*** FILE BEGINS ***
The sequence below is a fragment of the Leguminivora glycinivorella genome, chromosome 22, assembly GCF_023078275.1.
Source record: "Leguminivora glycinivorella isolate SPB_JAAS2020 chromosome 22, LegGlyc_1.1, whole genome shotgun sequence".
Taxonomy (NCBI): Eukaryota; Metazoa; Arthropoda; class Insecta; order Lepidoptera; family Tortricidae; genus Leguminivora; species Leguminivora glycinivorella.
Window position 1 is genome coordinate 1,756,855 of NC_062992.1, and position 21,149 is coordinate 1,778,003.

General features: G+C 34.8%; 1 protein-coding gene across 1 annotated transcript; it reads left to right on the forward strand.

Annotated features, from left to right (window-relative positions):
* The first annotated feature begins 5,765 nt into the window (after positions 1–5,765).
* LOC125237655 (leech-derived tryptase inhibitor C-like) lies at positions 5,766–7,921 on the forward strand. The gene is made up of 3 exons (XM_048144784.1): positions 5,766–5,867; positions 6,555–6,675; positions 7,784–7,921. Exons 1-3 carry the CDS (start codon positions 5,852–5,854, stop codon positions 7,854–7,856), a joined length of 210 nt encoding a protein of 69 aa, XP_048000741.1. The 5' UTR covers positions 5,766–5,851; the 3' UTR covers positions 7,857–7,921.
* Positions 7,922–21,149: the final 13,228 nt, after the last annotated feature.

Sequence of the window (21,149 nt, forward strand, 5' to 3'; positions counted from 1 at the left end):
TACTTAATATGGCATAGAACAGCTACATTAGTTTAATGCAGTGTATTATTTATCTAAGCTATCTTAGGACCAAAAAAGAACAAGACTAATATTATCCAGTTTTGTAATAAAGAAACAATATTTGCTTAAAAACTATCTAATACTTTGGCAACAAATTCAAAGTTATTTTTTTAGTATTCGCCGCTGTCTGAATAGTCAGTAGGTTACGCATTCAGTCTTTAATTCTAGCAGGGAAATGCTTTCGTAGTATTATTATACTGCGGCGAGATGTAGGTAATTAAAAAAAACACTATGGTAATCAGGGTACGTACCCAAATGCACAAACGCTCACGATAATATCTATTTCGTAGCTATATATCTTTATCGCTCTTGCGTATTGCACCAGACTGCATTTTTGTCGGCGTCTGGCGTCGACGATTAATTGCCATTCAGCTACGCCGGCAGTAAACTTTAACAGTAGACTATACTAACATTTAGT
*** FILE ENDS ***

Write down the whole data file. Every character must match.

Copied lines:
The sequence below is a fragment of the Leguminivora glycinivorella genome, chromosome 22, assembly GCF_023078275.1.
Source record: "Leguminivora glycinivorella isolate SPB_JAAS2020 chromosome 22, LegGlyc_1.1, whole genome shotgun sequence".
Taxonomy (NCBI): Eukaryota; Metazoa; Arthropoda; class Insecta; order Lepidoptera; family Tortricidae; genus Leguminivora; species Leguminivora glycinivorella.
Window position 1 is genome coordinate 1,756,855 of NC_062992.1, and position 21,149 is coordinate 1,778,003.

General features: G+C 34.8%; 1 protein-coding gene across 1 annotated transcript; it reads left to right on the forward strand.

Annotated features, from left to right (window-relative positions):
* The first annotated feature begins 5,765 nt into the window (after positions 1–5,765).
* LOC125237655 (leech-derived tryptase inhibitor C-like) lies at positions 5,766–7,921 on the forward strand. The gene is made up of 3 exons (XM_048144784.1): positions 5,766–5,867; positions 6,555–6,675; positions 7,784–7,921. Exons 1-3 carry the CDS (start codon positions 5,852–5,854, stop codon positions 7,854–7,856), a joined length of 210 nt encoding a protein of 69 aa, XP_048000741.1. The 5' UTR covers positions 5,766–5,851; the 3' UTR covers positions 7,857–7,921.
* Positions 7,922–21,149: the final 13,228 nt, after the last annotated feature.

Sequence of the window (21,149 nt, forward strand, 5' to 3'; positions counted from 1 at the left end):
TACTTAATATGGCATAGAACAGCTACATTAGTTTAATGCAGTGTATTATTTATCTAAGCTATCTTAGGACCAAAAAAGAACAAGACTAATATTATCCAGTTTTGTAATAAAGAAACAATATTTGCTTAAAAACTATCTAATACTTTGGCAACAAATTCAAAGTTATTTTTTTAGTATTCGCCGCTGTCTGAATAGTCAGTAGGTTACGCATTCAGTCTTTAATTCTAGCAGGGAAATGCTTTCGTAGTATTATTATACTGCGGCGAGATGTAGGTAATTAAAAAAAACACTATGGTAATCAGGGTACGTACCCAAATGCACAAACGCTCACGATAATATCTATTTCGTAGCTATATATCTTTATCGCTCTTGCGTATTGCACCAGACTGCATTTTTGTCGGCGTCTGGCGTCGACGATTAATTGCCATTCAGCTACGCCGGCAGTAAACTTTAACAGTAGACTATACTAACATTTAGT